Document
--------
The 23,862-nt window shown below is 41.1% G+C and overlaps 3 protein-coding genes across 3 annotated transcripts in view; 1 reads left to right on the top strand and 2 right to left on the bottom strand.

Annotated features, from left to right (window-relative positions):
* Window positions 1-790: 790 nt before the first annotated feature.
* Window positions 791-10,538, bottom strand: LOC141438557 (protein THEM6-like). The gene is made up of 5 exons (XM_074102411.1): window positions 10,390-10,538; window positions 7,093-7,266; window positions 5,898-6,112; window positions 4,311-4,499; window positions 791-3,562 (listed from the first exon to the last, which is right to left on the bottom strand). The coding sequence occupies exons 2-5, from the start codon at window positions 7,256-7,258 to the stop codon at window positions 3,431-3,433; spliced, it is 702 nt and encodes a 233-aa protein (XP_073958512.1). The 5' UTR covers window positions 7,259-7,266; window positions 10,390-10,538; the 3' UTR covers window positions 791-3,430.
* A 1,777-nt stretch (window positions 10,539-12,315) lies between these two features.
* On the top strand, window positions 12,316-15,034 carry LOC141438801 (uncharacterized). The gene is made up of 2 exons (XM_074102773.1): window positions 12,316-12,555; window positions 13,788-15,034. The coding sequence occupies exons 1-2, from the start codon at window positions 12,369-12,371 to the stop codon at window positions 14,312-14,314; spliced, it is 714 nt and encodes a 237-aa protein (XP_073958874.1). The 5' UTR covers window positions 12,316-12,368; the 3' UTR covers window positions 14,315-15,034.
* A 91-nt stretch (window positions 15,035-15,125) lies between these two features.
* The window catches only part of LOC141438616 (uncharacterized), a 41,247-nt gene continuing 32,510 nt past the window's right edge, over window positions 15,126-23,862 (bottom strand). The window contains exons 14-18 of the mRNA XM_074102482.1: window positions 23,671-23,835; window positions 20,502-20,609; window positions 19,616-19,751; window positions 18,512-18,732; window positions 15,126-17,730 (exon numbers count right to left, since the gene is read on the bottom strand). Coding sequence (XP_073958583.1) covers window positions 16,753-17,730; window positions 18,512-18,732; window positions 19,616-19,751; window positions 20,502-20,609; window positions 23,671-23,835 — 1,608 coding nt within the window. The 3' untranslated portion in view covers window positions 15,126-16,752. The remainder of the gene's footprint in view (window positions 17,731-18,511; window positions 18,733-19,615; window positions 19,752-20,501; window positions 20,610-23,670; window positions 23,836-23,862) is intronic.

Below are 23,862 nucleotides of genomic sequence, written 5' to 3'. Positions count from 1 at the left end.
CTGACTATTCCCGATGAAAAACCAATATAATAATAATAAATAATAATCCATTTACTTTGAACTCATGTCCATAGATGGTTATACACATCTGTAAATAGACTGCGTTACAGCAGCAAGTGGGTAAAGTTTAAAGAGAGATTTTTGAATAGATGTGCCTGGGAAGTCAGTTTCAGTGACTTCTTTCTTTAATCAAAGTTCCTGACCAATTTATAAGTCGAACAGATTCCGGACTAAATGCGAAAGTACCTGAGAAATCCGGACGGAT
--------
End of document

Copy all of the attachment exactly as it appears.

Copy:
The 23,862-nt window shown below is 41.1% G+C and overlaps 3 protein-coding genes across 3 annotated transcripts in view; 1 reads left to right on the top strand and 2 right to left on the bottom strand.

Annotated features, from left to right (window-relative positions):
* Window positions 1-790: 790 nt before the first annotated feature.
* Window positions 791-10,538, bottom strand: LOC141438557 (protein THEM6-like). The gene is made up of 5 exons (XM_074102411.1): window positions 10,390-10,538; window positions 7,093-7,266; window positions 5,898-6,112; window positions 4,311-4,499; window positions 791-3,562 (listed from the first exon to the last, which is right to left on the bottom strand). The coding sequence occupies exons 2-5, from the start codon at window positions 7,256-7,258 to the stop codon at window positions 3,431-3,433; spliced, it is 702 nt and encodes a 233-aa protein (XP_073958512.1). The 5' UTR covers window positions 7,259-7,266; window positions 10,390-10,538; the 3' UTR covers window positions 791-3,430.
* A 1,777-nt stretch (window positions 10,539-12,315) lies between these two features.
* On the top strand, window positions 12,316-15,034 carry LOC141438801 (uncharacterized). The gene is made up of 2 exons (XM_074102773.1): window positions 12,316-12,555; window positions 13,788-15,034. The coding sequence occupies exons 1-2, from the start codon at window positions 12,369-12,371 to the stop codon at window positions 14,312-14,314; spliced, it is 714 nt and encodes a 237-aa protein (XP_073958874.1). The 5' UTR covers window positions 12,316-12,368; the 3' UTR covers window positions 14,315-15,034.
* A 91-nt stretch (window positions 15,035-15,125) lies between these two features.
* The window catches only part of LOC141438616 (uncharacterized), a 41,247-nt gene continuing 32,510 nt past the window's right edge, over window positions 15,126-23,862 (bottom strand). The window contains exons 14-18 of the mRNA XM_074102482.1: window positions 23,671-23,835; window positions 20,502-20,609; window positions 19,616-19,751; window positions 18,512-18,732; window positions 15,126-17,730 (exon numbers count right to left, since the gene is read on the bottom strand). Coding sequence (XP_073958583.1) covers window positions 16,753-17,730; window positions 18,512-18,732; window positions 19,616-19,751; window positions 20,502-20,609; window positions 23,671-23,835 — 1,608 coding nt within the window. The 3' untranslated portion in view covers window positions 15,126-16,752. The remainder of the gene's footprint in view (window positions 17,731-18,511; window positions 18,733-19,615; window positions 19,752-20,501; window positions 20,610-23,670; window positions 23,836-23,862) is intronic.

Below are 23,862 nucleotides of genomic sequence, written 5' to 3'. Positions count from 1 at the left end.
CTGACTATTCCCGATGAAAAACCAATATAATAATAATAAATAATAATCCATTTACTTTGAACTCATGTCCATAGATGGTTATACACATCTGTAAATAGACTGCGTTACAGCAGCAAGTGGGTAAAGTTTAAAGAGAGATTTTTGAATAGATGTGCCTGGGAAGTCAGTTTCAGTGACTTCTTTCTTTAATCAAAGTTCCTGACCAATTTATAAGTCGAACAGATTCCGGACTAAATGCGAAAGTACCTGAGAAATCCGGACGGAT